Fabulous Paper Flowers for Valentines, Home Decor, Spring Celebrations, and More!


Disclosure: I was sent a copy of this book in exchange for an honest review. All opinions are my own.

Last spring, I used a book by Emiko Yamamoto to create paper wildflowers which I used on spring cards. Today I get to share her next book that also gives tutorials and templates to make beautiful paper flowers. The book is Fabulous Paper Flowers by Emiko Yamamoto.

From the Publisher:

Exquisite paper flowers that never wilt!

In this book, Japanese paper crafting expert Emiko Yamamoto reveals her secrets for making realistic blossoms, leaves and stems from inexpensive colored paper sheets. Her simple cut-curl-paste method is perfect for beginners—making it easy to create dozens of lifelike flowers.

Fabulous Paper Flowers features 43 varieties of Asian flowers for every season, including:
  • Spring: Wild Cherry Blossoms, White Clover, Japanese Primrose, Japanese Marigolds & Fuji Dawn Violets
  • Summer: Bigleaf Hydrangea, Japanese Iris, Water Lilies, Mountain Peony, Japanese Morning Glory & Evening Primrose
  • Fall: Cosmos, Japanese Bush Clover, Cranesbill Geraniums, Japanese Maple Leaves & Gingko Leaves
  • Winter: Heavenly Bamboo, Japanese Camellia, Snow Camellia, Pheasant's Eye, Japanese Plum & Chinese Sacred Lilies

The finished pieces look great as table settings, wearable brooches, gift toppers, in framed displays, on handmade cards and so much more. Make wedding decor on a budget, decorate for a baby shower, make a dinner party special or surprise a loved one with a handmade gift—with this book, the possibilities are endless!

This complete how-to guide has descriptions of the easy-to-find materials and tools, templates that you can trace and cut out, and step-by-step photos showing you how to curl and crease the pieces, then assemble them with dabs of glue.

From Me:

Since my Mother's Day and spring cards were so well-loved last year, I decided to create some Valentines for my family this year using some of these beautiful flowers. I looked at the flowers and picked some that were in the pink and purple colors. Although many of the flowers in this book are naturally pink or purple, so I had many from which to choose. I fell in love with the Fuji Dawn Violet that is on the cover, so that is one I had to try. I found the templates and instructions very easy to follow. There is also an entire section of large photos of the paper flowers to help with the placement of the parts of the flowers. 

I pulled out some 5" by 7" cards (or A7) in a paper bag color to make my Valentines. I also went to my supply of handmade and special papers to create these flowers. The instructions were easy to follow and the templates are very easy to use!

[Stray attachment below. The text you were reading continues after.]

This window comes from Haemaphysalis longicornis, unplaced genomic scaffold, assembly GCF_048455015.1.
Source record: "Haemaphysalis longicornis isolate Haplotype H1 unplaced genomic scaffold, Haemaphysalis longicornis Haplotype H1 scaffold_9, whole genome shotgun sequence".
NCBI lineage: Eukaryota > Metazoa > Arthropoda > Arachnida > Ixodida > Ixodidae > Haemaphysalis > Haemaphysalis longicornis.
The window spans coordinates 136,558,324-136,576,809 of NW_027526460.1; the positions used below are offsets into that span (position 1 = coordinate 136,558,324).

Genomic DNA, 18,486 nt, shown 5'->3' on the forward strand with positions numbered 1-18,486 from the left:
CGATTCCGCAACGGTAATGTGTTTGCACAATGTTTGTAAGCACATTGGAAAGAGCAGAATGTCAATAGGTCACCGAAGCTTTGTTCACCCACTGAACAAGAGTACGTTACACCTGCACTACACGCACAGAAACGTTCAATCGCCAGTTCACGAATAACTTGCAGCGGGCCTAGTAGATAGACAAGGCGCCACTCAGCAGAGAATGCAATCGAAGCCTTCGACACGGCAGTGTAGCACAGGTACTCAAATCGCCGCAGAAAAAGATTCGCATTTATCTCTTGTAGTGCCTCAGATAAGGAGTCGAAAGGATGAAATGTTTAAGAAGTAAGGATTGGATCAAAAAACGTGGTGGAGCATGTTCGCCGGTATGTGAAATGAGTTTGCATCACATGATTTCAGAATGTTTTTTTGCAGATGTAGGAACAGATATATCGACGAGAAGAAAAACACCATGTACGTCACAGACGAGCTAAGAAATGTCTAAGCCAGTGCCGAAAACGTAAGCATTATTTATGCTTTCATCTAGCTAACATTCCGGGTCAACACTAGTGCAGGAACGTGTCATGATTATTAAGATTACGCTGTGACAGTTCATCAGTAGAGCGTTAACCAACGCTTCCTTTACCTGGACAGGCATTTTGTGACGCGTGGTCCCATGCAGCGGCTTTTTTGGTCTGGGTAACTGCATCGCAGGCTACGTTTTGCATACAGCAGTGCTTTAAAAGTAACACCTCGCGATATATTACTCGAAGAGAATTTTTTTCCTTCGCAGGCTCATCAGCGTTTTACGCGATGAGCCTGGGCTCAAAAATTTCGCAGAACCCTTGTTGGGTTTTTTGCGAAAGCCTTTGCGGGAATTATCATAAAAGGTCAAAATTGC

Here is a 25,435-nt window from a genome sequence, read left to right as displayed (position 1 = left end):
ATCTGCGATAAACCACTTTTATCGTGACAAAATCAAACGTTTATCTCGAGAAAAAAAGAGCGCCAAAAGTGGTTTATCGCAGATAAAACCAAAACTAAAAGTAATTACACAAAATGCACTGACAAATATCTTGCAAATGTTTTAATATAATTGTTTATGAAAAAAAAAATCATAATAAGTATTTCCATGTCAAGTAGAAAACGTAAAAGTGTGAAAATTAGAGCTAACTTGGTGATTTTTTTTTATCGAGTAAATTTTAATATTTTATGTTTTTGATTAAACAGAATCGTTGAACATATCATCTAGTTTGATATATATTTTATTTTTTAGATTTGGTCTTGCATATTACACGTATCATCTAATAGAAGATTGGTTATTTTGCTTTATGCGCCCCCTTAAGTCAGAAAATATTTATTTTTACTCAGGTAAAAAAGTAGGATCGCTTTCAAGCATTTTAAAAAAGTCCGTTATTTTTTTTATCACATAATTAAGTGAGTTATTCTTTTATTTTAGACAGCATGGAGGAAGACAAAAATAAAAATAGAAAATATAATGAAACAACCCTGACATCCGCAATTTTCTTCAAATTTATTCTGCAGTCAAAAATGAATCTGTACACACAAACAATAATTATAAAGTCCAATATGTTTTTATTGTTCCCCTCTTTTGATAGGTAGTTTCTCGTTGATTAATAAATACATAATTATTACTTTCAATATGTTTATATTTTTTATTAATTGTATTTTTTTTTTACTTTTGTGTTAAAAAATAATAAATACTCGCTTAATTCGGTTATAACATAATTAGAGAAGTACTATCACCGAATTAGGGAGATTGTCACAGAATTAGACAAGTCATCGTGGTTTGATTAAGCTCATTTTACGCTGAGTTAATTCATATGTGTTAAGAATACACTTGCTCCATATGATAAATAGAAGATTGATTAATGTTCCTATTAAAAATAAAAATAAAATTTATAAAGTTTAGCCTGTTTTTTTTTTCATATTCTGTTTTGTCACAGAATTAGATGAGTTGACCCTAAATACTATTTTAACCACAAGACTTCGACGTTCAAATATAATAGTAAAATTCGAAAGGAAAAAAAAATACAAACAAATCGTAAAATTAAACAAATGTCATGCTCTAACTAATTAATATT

My next card features the Japanese Primrose. I loved the pink flowers. The hardest part of making these flowers is cutting the details of the petals and leaves. For supplies you need the paper, sharp scissors, glue, a toothpick, a chopstick, a knitting needle, and I used a safety pin but the book called for an awl. I love how Emiko shares some everyday items to use in place of fancy tools. 

I decided to try the Cosmos next. I feel like my flowers are a bit big for the leaves, etc. They also filled the card quite a bit, but they are pretty! I think it would have looked better on a bigger sheet of paper. My final card is with the Oxalis. I changed the color of the flower. The picture in the book shows yellow and pink flowers. I however did not have a great shade of pink for it and didn't like the pinks I had on the brown bag background. I changed it to red. One of the things I love in this book is how there is a little bit about each flower in the photograph section. I learned that the oxalis closes both the flowers and leaves in the evening. 

For my cards I used some Valentine themed stamps. You can see the Love on the card above. Each of the cards have "Happy Valentine's Day!" inside as well. I wanted to try some of the bigger flowers as well. I decided to try some home decor with them. The Bigleaf Hydrangea is shared in the book. It is apparently the type of hydrangea most common in Japan. Even though it is called Bigleaf, I found the leaf template to be too small and made my own leaves much bigger. Hydrangeas have a special place in my heart. They were the flowers we used at my wedding and also my father began propagating hydrangeas after he retired. He gave us several that are in our yard, and they always remind me of him. He no longer can garden with his Alzheimer's, so I am happy to have them. I always love the old hydrangeas that have the different colored flowers on one plant so I went with that when I planned this flower.

I had painted a small canvas yellow for the background of my hydrangea. I also painted a small canvas light blue to use with the cherry blossom. My cherry blossom is still a work in progress. I stopped making the flowers so I could share the book with you sooner!

I still need to make some more flowers for the empty branches! This cherry blossom art is better than the one I made years ago for my review of The Last Cherry Blossom (a Multicultural Children's Book Day review). This wall art is perfect for decorating for the Cherry Blossom Festival in case you cannot get to Japan (or anywhere they grow cherries). The book has flowers found in Japan throughout the year. I love how it is divided by season. Many of the flowers are similar to ones found in the United States including some favorites like peonies, poppies and more! I hope you will check this book out and get crafting!